Since February, I have been working on a hugely rewarding executive coaching project with an incredible team of people.
An intensive programme, both personally, and for the group, I am coaching. I use the word intensive because there has been a vast amount of learning shared, knowledge gained, and practice implemented. Together, we have delivered many hours of focused hard work, which has had a high level of personal impact, physically, cognitively, and emotionally. As the team progresses in their role, from week to week, the pressure has built up, and a personal limit has been reached. It is time to take a break.
I was inspired this month by a conversation with one of my team, about the dangers of burnout and the importance of self-care. Burnout can take on many disguises, from lethargy and sleeplessness to low self-esteem and irritability, and all in between. Burnout can lead to stress which is one of the main reasons why people feel worn out and fail to deliver, mentally and physically.
Burnout is Dangerous with a capital D.
We can all become overwhelmed in the work we do or the life we lead. It happens. Often, when you take on too much or fail to give yourself time to step away and recharge. Life can become super-fast paced, and at times, you believe that you need to keep up with the speed. It is like the accelerator pedal is stuck on maximum. Each day whizzes by in a flash and you become a casualty, as you burn the candle at both ends.
It is OK to take a break.
This is exactly what my team member did, along with several of their colleagues too. Being within striking distance of burnout was enough to say – “STOP, I need to take a break. It is important for me to step back from what I am doing and to allow the intensity of learning and practice to filter. I need to unwind, rest, and shift my focus inward, to take care of myself before I can help others.”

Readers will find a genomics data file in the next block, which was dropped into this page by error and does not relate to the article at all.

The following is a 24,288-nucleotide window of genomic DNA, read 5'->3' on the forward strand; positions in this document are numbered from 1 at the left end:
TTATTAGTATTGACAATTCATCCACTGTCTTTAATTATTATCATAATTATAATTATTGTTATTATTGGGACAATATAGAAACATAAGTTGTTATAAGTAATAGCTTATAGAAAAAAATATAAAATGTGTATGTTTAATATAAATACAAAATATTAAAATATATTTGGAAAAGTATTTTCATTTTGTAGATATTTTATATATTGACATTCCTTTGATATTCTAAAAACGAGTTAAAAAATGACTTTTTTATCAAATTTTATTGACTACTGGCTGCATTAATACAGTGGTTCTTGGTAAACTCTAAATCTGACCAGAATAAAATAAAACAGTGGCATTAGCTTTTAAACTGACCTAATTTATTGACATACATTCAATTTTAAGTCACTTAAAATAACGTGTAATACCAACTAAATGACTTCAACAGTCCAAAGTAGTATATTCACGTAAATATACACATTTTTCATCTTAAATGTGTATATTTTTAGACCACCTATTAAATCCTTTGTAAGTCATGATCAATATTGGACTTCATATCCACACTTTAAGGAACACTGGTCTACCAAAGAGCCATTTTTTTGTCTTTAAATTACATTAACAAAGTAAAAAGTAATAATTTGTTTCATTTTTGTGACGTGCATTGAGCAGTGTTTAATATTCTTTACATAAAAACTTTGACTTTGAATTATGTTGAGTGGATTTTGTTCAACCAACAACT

What did my team member discover at the end of a week’s rest?
Instead of saving up leave for one single big holiday, the idea of taking mini-breaks at regular intervals can be a better personal plan. By doing so, you learn to take notice of and limit any emerging burnout pattern. You can give yourself a chance to take care of your mind, body, and soul. It is about self-awareness and for you to realise, that unless you are on full battery power, you cannot perform well.
Building in a routine of self-care habits is positive and progressive.
It is OK to step away from time to time. When you do so, you will look, feel, and be better in yourself. When you take time to be mindful of overwhelm, burnout, and self-care, you can shift focus to give yourself permission to take a break, to recharge, and deliver your personal and professional best.